Source: HRZone, 2nd August 2013
“A man found a cocoon for a butterfly. One day a small opening appeared, he sat and watched the butterfly for several hours as it struggled to force its body through the little hole. Then it seemed to stop making any progress. It appeared stuck.
The man decided to help the butterfly and with a pair of scissors he cut open the cocoon. The butterfly then emerged easily. But something was strange. The butterfly had a swollen body and shrivelled wings. The man watched the butterfly expecting it to take on its correct proportions. But nothing changed.
The butterfly stayed the same. It was never able to fly. In his kindness and haste the man did not realise that the butterfly’s struggle to get through the small opening of the cocoon is nature’s way of forcing fluid from the body of the butterfly into its wings so that it would be ready for flight.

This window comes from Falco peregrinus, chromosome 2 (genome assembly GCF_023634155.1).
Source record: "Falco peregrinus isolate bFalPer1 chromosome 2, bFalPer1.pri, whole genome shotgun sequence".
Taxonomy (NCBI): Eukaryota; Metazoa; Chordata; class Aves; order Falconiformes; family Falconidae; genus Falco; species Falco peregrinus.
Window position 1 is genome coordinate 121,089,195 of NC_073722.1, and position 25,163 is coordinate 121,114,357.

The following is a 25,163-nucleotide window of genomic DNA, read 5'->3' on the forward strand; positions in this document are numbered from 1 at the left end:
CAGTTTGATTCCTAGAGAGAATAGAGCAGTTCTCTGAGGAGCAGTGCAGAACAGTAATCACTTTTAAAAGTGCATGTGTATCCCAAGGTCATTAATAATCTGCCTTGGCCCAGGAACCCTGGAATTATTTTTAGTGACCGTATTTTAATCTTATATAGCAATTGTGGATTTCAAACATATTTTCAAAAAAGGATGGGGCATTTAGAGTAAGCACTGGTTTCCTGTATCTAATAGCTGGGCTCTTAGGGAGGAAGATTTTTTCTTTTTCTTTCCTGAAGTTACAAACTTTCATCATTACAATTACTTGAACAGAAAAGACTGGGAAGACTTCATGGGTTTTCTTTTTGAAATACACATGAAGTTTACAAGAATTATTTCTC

When we coach and teach others it is helpful to recognise when people need to do things for themselves. Sometimes the struggle makes all the difference.“
This is one of our favourite stories we use when leading workshops. We use stories to pass on ideas and messages in a way which talks to the unconscious and well as the conscious mind. We know we have got it right when the story is repeated back to us by the next group of participants. Stories have many characteristics in common. They are also universal. Every culture uses stories to pass on knowledge and wisdom. It is not surprising therefore that neuroscience is beginning to find that our brain reacts to a story in a particular way, a way that is not seen when it just receives information from something like a PowerPoint presentation.